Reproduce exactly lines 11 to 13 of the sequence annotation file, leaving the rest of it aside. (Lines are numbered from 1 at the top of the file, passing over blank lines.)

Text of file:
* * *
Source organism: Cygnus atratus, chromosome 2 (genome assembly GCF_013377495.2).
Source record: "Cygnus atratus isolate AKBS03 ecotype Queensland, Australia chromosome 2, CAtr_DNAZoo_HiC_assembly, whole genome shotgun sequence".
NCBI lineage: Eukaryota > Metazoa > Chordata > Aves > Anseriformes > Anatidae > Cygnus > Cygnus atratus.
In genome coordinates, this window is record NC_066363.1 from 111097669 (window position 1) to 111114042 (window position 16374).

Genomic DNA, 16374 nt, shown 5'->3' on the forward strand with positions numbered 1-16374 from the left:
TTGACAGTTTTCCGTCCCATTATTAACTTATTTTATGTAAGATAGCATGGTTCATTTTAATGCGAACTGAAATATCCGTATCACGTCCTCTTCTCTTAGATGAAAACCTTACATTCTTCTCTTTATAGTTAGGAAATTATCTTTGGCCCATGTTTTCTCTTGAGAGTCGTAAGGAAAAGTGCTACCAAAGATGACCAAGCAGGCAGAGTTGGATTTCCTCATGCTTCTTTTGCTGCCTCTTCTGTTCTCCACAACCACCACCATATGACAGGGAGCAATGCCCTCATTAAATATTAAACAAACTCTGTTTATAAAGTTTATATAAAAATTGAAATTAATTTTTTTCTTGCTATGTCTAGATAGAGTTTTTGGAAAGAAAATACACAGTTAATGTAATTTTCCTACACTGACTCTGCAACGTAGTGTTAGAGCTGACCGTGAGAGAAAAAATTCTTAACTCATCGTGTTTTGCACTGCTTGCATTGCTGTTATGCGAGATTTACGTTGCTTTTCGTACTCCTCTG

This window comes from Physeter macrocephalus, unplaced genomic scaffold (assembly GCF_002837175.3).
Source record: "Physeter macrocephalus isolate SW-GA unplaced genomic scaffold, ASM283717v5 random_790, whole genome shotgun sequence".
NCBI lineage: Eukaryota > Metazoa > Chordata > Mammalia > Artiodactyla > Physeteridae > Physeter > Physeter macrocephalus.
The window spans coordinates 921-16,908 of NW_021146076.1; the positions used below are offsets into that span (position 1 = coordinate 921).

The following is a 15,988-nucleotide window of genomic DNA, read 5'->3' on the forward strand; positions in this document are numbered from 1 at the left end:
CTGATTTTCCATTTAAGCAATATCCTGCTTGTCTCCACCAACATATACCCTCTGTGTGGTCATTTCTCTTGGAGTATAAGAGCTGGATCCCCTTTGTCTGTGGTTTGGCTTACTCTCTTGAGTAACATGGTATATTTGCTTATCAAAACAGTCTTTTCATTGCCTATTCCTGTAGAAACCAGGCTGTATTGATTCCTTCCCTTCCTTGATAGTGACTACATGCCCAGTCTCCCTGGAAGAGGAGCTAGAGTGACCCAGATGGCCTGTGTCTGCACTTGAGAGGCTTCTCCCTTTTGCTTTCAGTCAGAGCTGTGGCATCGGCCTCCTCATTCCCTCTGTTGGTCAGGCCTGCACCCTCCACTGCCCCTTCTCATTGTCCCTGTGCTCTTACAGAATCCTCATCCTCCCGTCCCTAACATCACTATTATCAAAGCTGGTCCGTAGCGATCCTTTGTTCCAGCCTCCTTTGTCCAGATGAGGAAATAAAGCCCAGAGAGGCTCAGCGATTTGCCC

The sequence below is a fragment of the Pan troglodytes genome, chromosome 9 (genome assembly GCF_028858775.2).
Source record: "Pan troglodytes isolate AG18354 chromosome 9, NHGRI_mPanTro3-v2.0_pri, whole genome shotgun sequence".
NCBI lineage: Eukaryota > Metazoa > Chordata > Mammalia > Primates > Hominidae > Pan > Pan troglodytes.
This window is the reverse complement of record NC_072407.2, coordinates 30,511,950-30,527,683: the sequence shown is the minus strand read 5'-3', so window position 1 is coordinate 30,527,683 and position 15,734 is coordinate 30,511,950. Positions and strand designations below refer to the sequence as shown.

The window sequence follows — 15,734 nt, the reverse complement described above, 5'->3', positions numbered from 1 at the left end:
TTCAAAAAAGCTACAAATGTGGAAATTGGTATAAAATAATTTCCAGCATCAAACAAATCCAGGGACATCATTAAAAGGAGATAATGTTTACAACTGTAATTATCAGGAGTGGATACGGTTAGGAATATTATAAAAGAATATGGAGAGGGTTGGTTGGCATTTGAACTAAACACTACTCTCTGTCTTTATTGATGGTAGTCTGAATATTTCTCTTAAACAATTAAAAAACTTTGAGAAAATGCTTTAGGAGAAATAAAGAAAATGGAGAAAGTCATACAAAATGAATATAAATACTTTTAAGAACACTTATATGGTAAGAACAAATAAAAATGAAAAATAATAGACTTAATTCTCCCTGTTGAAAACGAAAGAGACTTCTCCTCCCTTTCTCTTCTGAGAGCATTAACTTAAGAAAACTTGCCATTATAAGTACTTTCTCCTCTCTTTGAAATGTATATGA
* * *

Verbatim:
The following is a 15,988-nucleotide window of genomic DNA, read 5'->3' on the forward strand; positions in this document are numbered from 1 at the left end:
CTGATTTTCCATTTAAGCAATATCCTGCTTGTCTCCACCAACATATACCCTCTGTGTGGTCATTTCTCTTGGAGTATAAGAGCTGGATCCCCTTTGTCTGTGGTTTGGCTTACTCTCTTGAGTAACATGGTATATTTGCTTATCAAAACAGTCTTTTCATTGCCTATTCCTGTAGAAACCAGGCTGTATTGATTCCTTCCCTTCCTTGATAGTGACTACATGCCCAGTCTCCCTGGAAGAGGAGCTAGAGTGACCCAGATGGCCTGTGTCTGCACTTGAGAGGCTTCTCCCTTTTGCTTTCAGTCAGAGCTGTGGCATCGGCCTCCTCATTCCCTCTGTTGGTCAGGCCTGCACCCTCCACTGCCCCTTCTCATTGTCCCTGTGCTCTTACAGAATCCTCATCCTCCCGTCCCTAACATCACTATTATCAAAGCTGGTCCGTAGCGATCCTTTGTTCCAGCCTCCTTTGTCCAGATGAGGAAATAAAGCCCAGAGAGGCTCAGCGATTTGCCC

The sequence below is a fragment of the Pan troglodytes genome, chromosome 9 (genome assembly GCF_028858775.2).